We all know that Bitcoin is a pretty valuable commodity. Anyone who has tracked Bitcoin price knows that it has seen some incredible highs (and would rather not talk about the historic lows that have happened, too).
It’s safe to say that most people don’t have any real clue about Bitcoin, let alone how it gets mined. After you finish reading everything below, you will be ready (mentally, at least) to tackle the process.
How are Bitcoins Created?
The creation of Bitcoins is straightforward but difficult to pull off. For starters, there isn’t this unlimited amount of them. Unlike the U.S. Mint, new Bitcoins cannot just be created on a whim, so the finite supply is a big factor in the demand of price.
With 21 million total coins, the only way to uncover more is to “mine” them. It’s not that the process is necessarily difficult, it is just really expensive to achieve. There is a lot going on when mining Bitcoins, and there is a reason that it’s not something just anyone can do.
How Does Mining Work?
Mining involves essentially adding a block to the blockchain. That’s the simplest explanation and doesn’t really offer a lot. To add that block, several extremely difficult math problems have to be solved. The key to solving them is having application-specific integrated circuits (ASICs). Those cost a ton of money and require even more electricity to pull off.
Getting set up with a prop rig is really, really expensive. It isn’t something that just anyone can do, making Bitcoin even more valuable because of that. If a miner can successfully add a block to the blockchain, they get 6.25 bitcoins as their bounty. Every four years or so, that reward gets cut in half, but it’s still worth a ton. When Bitcoin was at $24,300, that would make the aforementioned 6.25 coins worth more than $150,000.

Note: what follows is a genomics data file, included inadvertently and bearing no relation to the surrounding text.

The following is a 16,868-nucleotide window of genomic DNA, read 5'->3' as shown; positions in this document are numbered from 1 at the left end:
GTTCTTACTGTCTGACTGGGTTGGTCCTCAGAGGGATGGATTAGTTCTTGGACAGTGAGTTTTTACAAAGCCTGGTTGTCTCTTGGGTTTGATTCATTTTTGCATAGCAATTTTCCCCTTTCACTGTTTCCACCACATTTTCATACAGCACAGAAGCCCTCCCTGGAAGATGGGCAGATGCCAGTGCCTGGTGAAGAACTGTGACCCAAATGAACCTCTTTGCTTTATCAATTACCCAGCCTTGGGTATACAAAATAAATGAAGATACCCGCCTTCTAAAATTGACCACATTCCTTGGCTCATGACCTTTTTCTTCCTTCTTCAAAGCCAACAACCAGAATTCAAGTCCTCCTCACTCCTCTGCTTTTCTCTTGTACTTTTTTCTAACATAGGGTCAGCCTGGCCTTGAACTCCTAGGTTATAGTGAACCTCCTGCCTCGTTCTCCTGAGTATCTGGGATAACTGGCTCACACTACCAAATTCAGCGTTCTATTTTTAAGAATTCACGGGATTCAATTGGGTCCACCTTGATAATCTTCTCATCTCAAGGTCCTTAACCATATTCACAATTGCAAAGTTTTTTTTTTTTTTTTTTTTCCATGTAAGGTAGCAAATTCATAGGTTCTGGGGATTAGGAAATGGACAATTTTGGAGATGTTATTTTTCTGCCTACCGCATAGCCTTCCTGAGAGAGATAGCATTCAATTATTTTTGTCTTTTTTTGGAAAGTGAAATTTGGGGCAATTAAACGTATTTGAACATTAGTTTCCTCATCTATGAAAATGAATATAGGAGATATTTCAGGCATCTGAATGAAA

Can You Make Much Money Mining?
Because of the cost involved, the natural question becomes, “can you actually make money mining bitcoin?” It keeps getting more complex and difficult, with the necessary computing power going along with it.
It also takes roughly 121 terawatt-hours of electricity to mine for a year, which is more than most countries. Basically, you would need the equivalent to almost 9 years’ worth of electricity for the average household to mine even one Bitcoin. Combined with the volatility of Bitcoin and you could find yourself in a very precarious spot in a hurry.
How to Start Mining Bitcoin
Any checklist to become a Bitcoin miner is three items long. You need the right equipment or “rig”, the proper mining software, and a place to store your coins. Getting everything together going to cost you the most, as a decent rig is going to run at least $10,000 before all is said and done.
You’re going to need software to run it, too. There are a few different software providers, too. At least, most software you find is free to download and can run on most Mac and Windows computers. When you connect the right software to hardware that is capable of running it, you’re just about ready to go.
The last piece of the puzzle is a crypto wallet. When you manage to successfully mine bitcoin, you need a place to store it. Wallets are encrypted online accounts where you can not only keep your coins, but accept them, store them, and transfer them. There are also a ton of companies that offer secure wallets as well.